Happening Now

Hotline #1,054

February 16, 2018

Amtrak To Suspend Service If PTC Deadline Not Met; Rail Passengers Association Opposes WH Infrastructure Initiatives; Rail Passengers Association Welcomes New FRA Administrator; FRA To Award $73M In Rail Projects

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In testimony before the House Transportation and Infrastructure Committee, which has jurisdiction over rail, Amtrak CEO Richard Anderson said unequivocally that Amtrak will suspend services on routes operated over host railroads that haven’t advanced Positive Train Control (PTC) installation enough to apply for potential extensions through 2020. Furthermore, Amtrak could likely suspend service on routes that don't have PTC fully installed and implemented by the end of the year, even if an extension is granted. Anderson said the railroad itself will be able to meet the 2018 deadline and service in the Northwest should not be affected, as PTC is being tested to launch before the end of the year. In addition, Anderson said Southern California will also be ready, but other regions where Amtrak operates on another railroad’s tracks may not be as fortunate.

House Democrats, with some Republican support, have proposed $2.5 billion in loans and grants to help passenger and freight railroads meet the 2018 deadline. Railroads were already loaned $2.3 billion in 2015, committee members said at the hearing, which was set in order to review PTC implementation and how to move the process along faster, following the Amtrak derailment in DuPont, Washington.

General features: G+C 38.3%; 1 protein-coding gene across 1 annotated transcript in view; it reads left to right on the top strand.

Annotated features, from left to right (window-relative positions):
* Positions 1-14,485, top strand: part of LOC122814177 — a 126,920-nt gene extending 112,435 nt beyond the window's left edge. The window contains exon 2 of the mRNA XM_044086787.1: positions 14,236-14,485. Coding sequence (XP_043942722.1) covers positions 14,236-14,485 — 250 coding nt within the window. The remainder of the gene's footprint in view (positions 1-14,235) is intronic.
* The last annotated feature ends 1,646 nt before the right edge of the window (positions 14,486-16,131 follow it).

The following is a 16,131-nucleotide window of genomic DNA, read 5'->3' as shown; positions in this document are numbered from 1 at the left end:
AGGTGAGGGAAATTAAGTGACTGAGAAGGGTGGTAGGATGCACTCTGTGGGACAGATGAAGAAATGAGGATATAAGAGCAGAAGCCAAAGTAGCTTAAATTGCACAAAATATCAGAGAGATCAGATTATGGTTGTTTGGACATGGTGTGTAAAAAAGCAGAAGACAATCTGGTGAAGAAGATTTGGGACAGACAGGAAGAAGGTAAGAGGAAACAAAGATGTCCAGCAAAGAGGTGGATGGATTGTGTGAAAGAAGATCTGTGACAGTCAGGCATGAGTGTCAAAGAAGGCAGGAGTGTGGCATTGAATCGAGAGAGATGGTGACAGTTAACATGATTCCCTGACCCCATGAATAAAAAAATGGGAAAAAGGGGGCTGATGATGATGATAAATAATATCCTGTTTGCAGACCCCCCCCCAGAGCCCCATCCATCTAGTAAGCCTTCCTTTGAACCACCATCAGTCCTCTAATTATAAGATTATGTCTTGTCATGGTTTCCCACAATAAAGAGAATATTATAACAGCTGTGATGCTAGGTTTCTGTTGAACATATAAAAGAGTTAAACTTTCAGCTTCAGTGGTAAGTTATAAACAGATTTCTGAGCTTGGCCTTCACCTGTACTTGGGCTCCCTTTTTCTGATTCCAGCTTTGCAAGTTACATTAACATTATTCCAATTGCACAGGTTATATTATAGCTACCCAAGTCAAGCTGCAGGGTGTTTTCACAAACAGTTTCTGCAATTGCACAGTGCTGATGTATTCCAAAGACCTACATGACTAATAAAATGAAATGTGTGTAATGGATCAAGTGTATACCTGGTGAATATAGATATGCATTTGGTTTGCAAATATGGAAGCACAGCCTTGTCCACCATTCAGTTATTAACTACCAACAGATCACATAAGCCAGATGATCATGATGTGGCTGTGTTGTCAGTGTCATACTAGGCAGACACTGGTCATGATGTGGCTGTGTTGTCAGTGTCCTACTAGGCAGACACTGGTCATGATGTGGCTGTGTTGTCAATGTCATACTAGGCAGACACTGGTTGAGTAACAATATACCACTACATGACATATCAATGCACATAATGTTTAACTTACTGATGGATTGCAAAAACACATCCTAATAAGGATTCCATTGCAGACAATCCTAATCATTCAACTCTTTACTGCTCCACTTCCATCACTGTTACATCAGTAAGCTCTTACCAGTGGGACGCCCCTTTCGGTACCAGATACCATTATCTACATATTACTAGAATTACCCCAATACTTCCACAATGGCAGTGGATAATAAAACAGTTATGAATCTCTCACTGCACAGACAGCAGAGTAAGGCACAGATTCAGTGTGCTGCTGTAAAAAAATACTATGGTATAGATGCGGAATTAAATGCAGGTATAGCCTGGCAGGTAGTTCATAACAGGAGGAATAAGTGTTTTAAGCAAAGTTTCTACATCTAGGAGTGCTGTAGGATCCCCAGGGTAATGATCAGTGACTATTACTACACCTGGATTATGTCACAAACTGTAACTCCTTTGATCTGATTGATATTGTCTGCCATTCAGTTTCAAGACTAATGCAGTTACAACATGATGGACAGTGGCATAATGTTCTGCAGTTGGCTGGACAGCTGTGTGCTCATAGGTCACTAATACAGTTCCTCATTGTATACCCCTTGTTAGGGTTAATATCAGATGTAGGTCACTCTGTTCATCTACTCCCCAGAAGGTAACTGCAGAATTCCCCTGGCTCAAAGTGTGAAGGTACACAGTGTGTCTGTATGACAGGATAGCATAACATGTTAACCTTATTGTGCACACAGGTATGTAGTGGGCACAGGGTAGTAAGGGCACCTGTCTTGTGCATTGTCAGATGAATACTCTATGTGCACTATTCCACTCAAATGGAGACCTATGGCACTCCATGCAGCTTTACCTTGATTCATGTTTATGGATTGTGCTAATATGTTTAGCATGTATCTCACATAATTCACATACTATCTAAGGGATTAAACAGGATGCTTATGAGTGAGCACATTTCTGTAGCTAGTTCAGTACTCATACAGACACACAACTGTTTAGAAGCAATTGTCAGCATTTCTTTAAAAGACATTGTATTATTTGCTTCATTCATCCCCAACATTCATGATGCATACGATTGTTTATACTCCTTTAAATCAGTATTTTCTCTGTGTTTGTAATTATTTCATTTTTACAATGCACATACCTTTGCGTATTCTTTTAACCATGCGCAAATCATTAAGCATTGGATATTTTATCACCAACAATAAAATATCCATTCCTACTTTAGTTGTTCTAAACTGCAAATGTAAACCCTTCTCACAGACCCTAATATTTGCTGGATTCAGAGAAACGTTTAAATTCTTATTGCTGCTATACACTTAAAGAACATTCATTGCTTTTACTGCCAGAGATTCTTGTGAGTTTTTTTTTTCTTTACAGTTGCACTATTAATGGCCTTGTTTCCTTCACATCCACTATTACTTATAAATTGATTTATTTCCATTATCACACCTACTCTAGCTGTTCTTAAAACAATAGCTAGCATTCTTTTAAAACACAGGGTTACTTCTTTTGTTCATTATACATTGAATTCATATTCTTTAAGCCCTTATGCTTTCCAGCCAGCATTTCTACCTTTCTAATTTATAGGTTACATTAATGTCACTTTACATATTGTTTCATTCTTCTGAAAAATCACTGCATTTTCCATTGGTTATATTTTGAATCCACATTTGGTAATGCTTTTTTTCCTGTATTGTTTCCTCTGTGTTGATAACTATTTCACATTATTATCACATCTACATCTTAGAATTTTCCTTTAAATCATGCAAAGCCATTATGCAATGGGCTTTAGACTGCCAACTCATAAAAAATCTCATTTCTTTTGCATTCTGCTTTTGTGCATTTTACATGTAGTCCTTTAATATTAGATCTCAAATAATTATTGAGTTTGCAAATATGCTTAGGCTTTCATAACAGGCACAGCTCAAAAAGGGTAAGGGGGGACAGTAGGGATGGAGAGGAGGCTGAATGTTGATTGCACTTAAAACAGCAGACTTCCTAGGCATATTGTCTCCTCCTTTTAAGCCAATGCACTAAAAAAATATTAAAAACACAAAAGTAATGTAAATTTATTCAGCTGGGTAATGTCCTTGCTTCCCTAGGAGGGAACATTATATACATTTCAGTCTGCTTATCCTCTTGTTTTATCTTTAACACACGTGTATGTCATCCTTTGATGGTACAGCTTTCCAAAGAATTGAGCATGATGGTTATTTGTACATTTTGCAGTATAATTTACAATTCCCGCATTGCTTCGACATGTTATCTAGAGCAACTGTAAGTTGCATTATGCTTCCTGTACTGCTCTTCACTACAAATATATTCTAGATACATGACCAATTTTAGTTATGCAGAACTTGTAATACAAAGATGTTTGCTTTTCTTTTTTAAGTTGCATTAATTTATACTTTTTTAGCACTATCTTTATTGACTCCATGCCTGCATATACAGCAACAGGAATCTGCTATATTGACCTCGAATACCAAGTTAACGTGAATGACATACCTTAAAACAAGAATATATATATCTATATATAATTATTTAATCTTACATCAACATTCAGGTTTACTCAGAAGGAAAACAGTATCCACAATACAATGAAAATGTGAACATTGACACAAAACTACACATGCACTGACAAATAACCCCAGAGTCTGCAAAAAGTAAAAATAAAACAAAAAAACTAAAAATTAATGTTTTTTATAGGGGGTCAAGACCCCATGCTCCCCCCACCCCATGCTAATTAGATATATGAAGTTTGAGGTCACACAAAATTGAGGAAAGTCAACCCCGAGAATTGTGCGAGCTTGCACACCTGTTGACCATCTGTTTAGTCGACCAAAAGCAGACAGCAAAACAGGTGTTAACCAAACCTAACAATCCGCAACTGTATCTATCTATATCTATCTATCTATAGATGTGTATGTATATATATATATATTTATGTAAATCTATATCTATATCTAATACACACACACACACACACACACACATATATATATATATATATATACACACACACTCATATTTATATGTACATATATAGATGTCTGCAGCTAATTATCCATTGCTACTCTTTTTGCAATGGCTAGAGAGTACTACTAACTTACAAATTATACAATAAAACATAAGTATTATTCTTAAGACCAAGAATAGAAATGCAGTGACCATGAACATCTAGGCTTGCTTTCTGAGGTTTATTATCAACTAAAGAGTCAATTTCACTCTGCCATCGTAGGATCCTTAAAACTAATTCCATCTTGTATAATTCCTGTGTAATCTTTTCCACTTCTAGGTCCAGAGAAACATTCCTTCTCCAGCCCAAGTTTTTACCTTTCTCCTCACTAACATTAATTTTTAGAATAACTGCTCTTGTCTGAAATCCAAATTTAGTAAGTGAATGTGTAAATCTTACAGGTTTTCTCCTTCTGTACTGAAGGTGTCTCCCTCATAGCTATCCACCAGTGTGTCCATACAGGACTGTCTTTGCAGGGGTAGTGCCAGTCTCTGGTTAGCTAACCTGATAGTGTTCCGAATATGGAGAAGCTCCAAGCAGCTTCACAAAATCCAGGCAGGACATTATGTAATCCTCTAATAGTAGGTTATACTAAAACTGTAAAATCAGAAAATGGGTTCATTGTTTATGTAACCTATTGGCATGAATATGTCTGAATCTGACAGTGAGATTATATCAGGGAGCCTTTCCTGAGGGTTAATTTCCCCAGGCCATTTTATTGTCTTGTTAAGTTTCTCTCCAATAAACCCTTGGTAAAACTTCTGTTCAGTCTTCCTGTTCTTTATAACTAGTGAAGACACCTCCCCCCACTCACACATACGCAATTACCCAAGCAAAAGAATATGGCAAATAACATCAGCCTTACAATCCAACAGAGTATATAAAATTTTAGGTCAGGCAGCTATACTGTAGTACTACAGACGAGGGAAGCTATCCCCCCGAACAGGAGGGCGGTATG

“Safety should be the number one priority for federal lawmakers, and the way to ensure that it is, is to provide additional support for railroads to install PTC this year,” said Rail Passengers Association President Jim Mathews in response to the announcement. “We already know that PTC works and it could have saved lives in several recent Amtrak accidents, including the derailment in Washington State where two Rail Passengers Association members, Jim Hamre and Zack Willhoite, lost their lives.”

Anderson also declared that he is going to bring the aviation safety culture to railroading, and faulted Amtrak for "running a freight railroad that carries passengers" over its history.

As part of his testimony, Anderson said:

"First, many routes outside the NEC will face a situation where the host railroads will apply to FRA for an alternative PTC implementation schedule. At Amtrak that question raises for us whether -- even if that alternative is approved -- whether we will even operate.

Second, there are host railroads that appear unlikely to achieve sufficient progress to apply for the alternative PTC implementation schedule, and for those segments Amtrak will suspend operations.

Third, a small portion of services operate on routes that have received FRA mainline track exclusions, which exempt them from the PTC requirements. We are newly reviewing under our [Safety Management System] SMS program our policy regarding these exclusions, and for those instances where we will not have PTC, even after the 12/31 deadline because it's not required by statute, we have a question about whether we're going to operate it all. And I doubt we will.

Lastly, there may be railroads that operate over our NEC tracks which may not have sufficient PTC-commissioned rolling stock to operate normal services by the end of the year. Under the present rules we cannot permit non-compliant equipment on our railroad after the deadline and we are working with the railroads and the FRA to determine the path forward."

Rail Passengers Association CEO Says Shutting Down Parts of Amtrak Will Not Make America Safer, but applauds Amtrak CEO Richard Anderson For Strong Safety Stance on PTC